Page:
What Is a Graf in Journalism?

Graf, AKA the Paragraph

newspaper on top of laptop
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If you are learning basic journalism terms, you may be wondering, "What is a graf?"

Graf, AKA the Paragraph

A graf is, in newsroom parlance, the term for a paragraph. The term graf is usually tossed around by editors and is either written on a story or referred to verbally.

Graf is part of a general editorial shorthand that editors at newspapers, magazines and other publications use. For example, an editor might tell you to fix your first graf.

An editor might also write out the word "graf" on a story, in reference to a paragraph, so you should know what the term stands for.

Because the term is slang, it would not be used in a sentence. It would, most often, appear on a draft of a story.

Other Common Journalism Terms

  • Slug - A line of type set in metal on a what is called a Linotype machine. Also the one-word title given to an article as it moves through editing and design process. 
  • Above the fold - A broadsheet newspaper folded in half for display. The top half of the page, above the fold, is held to be the most important part of the paper from a readership and advertising standpoint. Reporters in general aim to have their stories printed on the front page -- particularly above the fold.
  • Point size - Size of the type face.
  • Advance - A story outlining a future event. 
  • Pasteup - The putting together of pages by pasting type onto page mockups, which are then photographed to be made into metal plates for the printing press. Decades ago, all print publications were put together this way; now, most are designed via computer.
  • Pica pole - A metal ruler used by printers in the composing room to measure type by picas (12 points to the pica, six picas to the inch). The pica pole is pounded against a metal surface in the ritual of banging out an employee leaving the premises for the last time.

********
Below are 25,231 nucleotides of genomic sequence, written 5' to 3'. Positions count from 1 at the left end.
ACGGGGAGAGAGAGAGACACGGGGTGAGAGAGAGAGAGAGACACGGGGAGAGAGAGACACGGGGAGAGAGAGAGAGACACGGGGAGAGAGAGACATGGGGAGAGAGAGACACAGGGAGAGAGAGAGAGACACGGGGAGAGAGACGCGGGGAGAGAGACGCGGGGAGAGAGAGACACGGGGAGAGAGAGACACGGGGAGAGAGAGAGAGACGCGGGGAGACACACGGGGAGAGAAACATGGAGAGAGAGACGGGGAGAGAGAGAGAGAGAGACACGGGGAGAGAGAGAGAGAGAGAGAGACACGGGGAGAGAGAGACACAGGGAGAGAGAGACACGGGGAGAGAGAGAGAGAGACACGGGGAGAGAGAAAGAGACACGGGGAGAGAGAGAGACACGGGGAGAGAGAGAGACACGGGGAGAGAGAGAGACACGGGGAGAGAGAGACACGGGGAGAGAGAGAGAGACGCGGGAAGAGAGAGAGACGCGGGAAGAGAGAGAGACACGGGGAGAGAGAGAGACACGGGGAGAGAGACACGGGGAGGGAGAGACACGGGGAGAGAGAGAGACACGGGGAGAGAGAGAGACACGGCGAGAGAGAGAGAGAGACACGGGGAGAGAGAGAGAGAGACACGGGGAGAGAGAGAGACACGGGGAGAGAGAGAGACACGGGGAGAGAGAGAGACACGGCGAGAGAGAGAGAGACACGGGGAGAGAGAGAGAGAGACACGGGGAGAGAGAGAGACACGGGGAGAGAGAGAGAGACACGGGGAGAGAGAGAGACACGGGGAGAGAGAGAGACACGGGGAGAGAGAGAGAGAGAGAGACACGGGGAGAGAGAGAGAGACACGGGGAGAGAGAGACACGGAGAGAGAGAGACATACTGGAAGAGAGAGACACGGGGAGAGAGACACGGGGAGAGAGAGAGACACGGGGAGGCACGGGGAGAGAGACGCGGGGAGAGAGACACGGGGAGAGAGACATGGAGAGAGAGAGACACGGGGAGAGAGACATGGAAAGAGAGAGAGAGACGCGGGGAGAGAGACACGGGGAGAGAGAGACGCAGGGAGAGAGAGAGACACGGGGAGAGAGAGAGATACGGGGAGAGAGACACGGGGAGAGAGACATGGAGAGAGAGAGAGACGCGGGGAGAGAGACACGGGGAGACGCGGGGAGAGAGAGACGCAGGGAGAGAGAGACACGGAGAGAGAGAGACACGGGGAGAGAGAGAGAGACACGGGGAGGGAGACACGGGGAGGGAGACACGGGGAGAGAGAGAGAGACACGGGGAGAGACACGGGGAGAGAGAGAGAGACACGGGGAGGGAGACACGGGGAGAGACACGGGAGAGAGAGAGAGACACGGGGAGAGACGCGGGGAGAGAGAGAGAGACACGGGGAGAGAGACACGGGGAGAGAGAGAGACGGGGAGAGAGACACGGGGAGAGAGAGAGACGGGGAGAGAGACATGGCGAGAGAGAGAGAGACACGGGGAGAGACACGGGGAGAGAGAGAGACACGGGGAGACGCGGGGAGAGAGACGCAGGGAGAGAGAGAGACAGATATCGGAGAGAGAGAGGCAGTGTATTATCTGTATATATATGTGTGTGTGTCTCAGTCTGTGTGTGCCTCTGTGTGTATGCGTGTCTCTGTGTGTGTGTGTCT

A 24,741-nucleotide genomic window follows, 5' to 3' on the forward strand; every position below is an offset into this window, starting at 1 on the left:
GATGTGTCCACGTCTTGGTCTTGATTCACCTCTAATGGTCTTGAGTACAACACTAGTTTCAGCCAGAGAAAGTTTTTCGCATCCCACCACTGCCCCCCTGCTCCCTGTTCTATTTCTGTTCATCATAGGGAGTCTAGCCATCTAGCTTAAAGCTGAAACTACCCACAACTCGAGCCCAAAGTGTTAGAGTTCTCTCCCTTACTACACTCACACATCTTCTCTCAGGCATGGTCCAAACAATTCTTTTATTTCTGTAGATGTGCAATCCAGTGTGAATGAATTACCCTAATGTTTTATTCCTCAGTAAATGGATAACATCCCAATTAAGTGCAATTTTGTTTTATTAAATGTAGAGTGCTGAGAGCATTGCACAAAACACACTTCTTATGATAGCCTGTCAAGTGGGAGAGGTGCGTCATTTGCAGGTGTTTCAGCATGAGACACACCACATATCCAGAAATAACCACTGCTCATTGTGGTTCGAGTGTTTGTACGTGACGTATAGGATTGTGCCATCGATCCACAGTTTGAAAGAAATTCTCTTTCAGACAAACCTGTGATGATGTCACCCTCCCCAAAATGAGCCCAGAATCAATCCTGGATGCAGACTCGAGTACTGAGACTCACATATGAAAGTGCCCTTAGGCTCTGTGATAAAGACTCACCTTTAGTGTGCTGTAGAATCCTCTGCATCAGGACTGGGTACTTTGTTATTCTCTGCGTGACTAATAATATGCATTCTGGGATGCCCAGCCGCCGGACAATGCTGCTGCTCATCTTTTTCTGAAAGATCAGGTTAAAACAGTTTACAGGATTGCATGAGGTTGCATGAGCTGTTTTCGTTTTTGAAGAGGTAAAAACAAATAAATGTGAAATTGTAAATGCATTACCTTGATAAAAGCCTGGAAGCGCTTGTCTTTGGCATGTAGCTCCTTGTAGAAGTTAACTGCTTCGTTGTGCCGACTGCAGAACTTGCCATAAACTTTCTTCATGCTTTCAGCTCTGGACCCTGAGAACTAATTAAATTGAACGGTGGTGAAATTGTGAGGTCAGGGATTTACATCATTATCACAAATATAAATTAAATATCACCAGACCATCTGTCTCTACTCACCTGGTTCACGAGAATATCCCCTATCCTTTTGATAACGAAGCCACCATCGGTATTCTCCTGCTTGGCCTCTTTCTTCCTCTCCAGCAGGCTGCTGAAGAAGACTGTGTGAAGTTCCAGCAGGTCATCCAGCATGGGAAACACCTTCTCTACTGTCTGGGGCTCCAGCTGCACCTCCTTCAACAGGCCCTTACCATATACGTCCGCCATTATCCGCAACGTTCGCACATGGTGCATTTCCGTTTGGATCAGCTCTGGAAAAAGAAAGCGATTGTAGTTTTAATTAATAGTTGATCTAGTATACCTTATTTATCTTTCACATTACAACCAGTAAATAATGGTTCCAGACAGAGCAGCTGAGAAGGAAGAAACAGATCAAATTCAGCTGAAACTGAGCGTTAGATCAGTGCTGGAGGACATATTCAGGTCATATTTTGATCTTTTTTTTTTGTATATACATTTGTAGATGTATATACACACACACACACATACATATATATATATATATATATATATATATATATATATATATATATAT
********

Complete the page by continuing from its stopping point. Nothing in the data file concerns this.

• Wires - Stories or photographs sent electrically to your computer.
  • Transparency — When it comes to news and information, this term refers to openness about information. In many cases, it is used to refer to the transparency of government releasing data to journalists and to the public. It is often used in the context of journalists being open about their reporting process and material by sharing with their readers before the final project emerges or providing more context in addition to the final product.
  • Tick-tock - A step-by-step account of how a particular event occurred.
  • 30 - A numeral indicating the conclusion of a story.
  • stet - (From the Latin) Let it stand; let the original copy go as written. The hardest word for a copy editor to use.
  • Run - To publish a story.
  • Retraction - A withdrawal of a previously-published story or fact. ​

  • Revision - A re-written or improved story, often with additional quotes or facts.

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